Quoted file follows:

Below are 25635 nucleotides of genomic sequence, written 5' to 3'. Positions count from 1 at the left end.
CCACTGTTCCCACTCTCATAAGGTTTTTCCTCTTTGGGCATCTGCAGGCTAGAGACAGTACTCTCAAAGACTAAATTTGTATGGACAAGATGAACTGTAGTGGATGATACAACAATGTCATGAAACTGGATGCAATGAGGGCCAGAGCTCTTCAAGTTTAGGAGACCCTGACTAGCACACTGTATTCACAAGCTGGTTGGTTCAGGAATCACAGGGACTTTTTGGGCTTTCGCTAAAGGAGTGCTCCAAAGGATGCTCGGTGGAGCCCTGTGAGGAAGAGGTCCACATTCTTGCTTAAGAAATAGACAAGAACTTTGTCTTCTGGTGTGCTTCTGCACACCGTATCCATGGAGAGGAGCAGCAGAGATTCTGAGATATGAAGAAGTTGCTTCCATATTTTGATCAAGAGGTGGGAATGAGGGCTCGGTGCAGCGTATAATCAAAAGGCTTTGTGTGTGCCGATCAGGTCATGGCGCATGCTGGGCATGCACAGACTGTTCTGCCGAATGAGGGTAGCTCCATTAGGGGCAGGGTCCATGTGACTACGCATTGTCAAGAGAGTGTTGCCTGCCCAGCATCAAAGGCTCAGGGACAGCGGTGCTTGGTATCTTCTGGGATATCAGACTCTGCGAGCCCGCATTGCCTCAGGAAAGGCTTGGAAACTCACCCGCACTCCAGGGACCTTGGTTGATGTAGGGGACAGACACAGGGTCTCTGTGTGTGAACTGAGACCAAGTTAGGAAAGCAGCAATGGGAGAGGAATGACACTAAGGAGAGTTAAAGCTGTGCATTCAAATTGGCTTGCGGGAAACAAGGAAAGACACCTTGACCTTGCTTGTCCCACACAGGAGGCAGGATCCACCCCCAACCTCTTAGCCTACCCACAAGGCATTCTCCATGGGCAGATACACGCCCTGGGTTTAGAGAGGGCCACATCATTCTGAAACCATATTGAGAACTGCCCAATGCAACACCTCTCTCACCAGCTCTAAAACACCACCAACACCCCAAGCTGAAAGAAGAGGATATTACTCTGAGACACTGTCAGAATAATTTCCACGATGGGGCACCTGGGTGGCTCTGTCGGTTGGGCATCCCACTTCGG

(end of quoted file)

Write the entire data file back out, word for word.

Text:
Below are 25635 nucleotides of genomic sequence, written 5' to 3'. Positions count from 1 at the left end.
CCACTGTTCCCACTCTCATAAGGTTTTTCCTCTTTGGGCATCTGCAGGCTAGAGACAGTACTCTCAAAGACTAAATTTGTATGGACAAGATGAACTGTAGTGGATGATACAACAATGTCATGAAACTGGATGCAATGAGGGCCAGAGCTCTTCAAGTTTAGGAGACCCTGACTAGCACACTGTATTCACAAGCTGGTTGGTTCAGGAATCACAGGGACTTTTTGGGCTTTCGCTAAAGGAGTGCTCCAAAGGATGCTCGGTGGAGCCCTGTGAGGAAGAGGTCCACATTCTTGCTTAAGAAATAGACAAGAACTTTGTCTTCTGGTGTGCTTCTGCACACCGTATCCATGGAGAGGAGCAGCAGAGATTCTGAGATATGAAGAAGTTGCTTCCATATTTTGATCAAGAGGTGGGAATGAGGGCTCGGTGCAGCGTATAATCAAAAGGCTTTGTGTGTGCCGATCAGGTCATGGCGCATGCTGGGCATGCACAGACTGTTCTGCCGAATGAGGGTAGCTCCATTAGGGGCAGGGTCCATGTGACTACGCATTGTCAAGAGAGTGTTGCCTGCCCAGCATCAAAGGCTCAGGGACAGCGGTGCTTGGTATCTTCTGGGATATCAGACTCTGCGAGCCCGCATTGCCTCAGGAAAGGCTTGGAAACTCACCCGCACTCCAGGGACCTTGGTTGATGTAGGGGACAGACACAGGGTCTCTGTGTGTGAACTGAGACCAAGTTAGGAAAGCAGCAATGGGAGAGGAATGACACTAAGGAGAGTTAAAGCTGTGCATTCAAATTGGCTTGCGGGAAACAAGGAAAGACACCTTGACCTTGCTTGTCCCACACAGGAGGCAGGATCCACCCCCAACCTCTTAGCCTACCCACAAGGCATTCTCCATGGGCAGATACACGCCCTGGGTTTAGAGAGGGCCACATCATTCTGAAACCATATTGAGAACTGCCCAATGCAACACCTCTCTCACCAGCTCTAAAACACCACCAACACCCCAAGCTGAAAGAAGAGGATATTACTCTGAGACACTGTCAGAATAATTTCCACGATGGGGCACCTGGGTGGCTCTGTCGGTTGGGCATCCCACTTCGG